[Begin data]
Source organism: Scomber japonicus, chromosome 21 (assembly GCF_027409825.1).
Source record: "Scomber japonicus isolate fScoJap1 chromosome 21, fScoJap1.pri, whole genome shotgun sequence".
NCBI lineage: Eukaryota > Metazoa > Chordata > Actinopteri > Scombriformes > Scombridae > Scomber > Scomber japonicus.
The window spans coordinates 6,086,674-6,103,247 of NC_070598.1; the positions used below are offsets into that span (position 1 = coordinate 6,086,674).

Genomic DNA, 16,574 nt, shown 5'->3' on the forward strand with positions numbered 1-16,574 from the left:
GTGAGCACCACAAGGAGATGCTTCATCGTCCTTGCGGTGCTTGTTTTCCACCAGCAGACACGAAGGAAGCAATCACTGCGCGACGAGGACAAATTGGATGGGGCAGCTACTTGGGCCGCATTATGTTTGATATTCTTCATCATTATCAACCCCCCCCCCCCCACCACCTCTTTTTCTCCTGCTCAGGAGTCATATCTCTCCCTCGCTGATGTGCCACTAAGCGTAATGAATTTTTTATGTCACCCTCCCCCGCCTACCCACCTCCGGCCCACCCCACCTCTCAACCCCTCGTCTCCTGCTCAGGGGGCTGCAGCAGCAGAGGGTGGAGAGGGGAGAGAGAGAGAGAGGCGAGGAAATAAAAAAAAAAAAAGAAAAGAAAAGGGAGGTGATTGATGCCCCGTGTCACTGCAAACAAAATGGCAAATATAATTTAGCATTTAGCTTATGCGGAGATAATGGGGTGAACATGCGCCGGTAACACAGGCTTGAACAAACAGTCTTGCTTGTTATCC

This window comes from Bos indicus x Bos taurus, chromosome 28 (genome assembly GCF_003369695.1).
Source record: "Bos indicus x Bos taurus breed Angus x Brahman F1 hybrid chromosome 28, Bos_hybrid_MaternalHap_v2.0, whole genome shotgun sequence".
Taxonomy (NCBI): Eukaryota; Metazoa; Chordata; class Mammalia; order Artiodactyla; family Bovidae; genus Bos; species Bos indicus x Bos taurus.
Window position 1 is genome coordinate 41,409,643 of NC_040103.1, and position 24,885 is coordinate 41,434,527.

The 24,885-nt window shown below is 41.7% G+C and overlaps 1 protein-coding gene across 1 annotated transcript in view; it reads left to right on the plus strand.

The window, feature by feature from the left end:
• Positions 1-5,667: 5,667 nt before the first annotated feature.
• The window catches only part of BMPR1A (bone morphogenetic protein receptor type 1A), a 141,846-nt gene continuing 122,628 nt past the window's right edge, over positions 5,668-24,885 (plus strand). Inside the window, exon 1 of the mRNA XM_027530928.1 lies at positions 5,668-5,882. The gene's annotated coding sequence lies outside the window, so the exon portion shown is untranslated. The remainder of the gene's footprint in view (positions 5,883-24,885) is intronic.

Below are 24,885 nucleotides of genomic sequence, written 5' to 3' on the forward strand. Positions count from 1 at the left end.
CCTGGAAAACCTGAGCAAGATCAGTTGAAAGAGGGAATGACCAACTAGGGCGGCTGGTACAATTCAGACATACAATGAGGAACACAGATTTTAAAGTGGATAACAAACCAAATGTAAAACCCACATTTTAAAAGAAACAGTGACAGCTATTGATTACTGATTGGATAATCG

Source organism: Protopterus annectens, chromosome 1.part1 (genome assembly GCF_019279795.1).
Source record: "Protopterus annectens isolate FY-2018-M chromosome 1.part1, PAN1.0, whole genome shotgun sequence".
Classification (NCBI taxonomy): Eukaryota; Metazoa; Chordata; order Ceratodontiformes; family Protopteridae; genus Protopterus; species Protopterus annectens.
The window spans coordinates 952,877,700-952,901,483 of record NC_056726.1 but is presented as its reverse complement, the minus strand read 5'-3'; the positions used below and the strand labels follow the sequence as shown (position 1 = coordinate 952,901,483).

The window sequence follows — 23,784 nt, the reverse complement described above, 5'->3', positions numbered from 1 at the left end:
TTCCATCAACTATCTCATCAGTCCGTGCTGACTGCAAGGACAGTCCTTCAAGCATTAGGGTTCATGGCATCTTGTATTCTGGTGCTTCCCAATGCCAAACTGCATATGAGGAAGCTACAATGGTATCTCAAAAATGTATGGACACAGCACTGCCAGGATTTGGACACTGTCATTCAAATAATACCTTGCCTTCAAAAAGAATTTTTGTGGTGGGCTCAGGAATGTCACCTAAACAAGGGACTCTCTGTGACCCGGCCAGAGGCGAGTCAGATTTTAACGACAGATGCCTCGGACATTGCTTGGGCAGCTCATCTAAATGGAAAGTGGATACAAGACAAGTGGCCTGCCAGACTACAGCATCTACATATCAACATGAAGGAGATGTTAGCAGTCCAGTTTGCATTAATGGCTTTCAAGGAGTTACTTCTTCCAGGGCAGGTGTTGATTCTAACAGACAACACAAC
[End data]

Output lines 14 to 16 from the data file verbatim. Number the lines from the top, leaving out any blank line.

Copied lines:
• The window catches only part of BMPR1A (bone morphogenetic protein receptor type 1A), a 141,846-nt gene continuing 122,628 nt past the window's right edge, over positions 5,668-24,885 (plus strand). Inside the window, exon 1 of the mRNA XM_027530928.1 lies at positions 5,668-5,882. The gene's annotated coding sequence lies outside the window, so the exon portion shown is untranslated. The remainder of the gene's footprint in view (positions 5,883-24,885) is intronic.

Below are 24,885 nucleotides of genomic sequence, written 5' to 3' on the forward strand. Positions count from 1 at the left end.
CCTGGAAAACCTGAGCAAGATCAGTTGAAAGAGGGAATGACCAACTAGGGCGGCTGGTACAATTCAGACATACAATGAGGAACACAGATTTTAAAGTGGATAACAAACCAAATGTAAAACCCACATTTTAAAAGAAACAGTGACAGCTATTGATTACTGATTGGATAATCG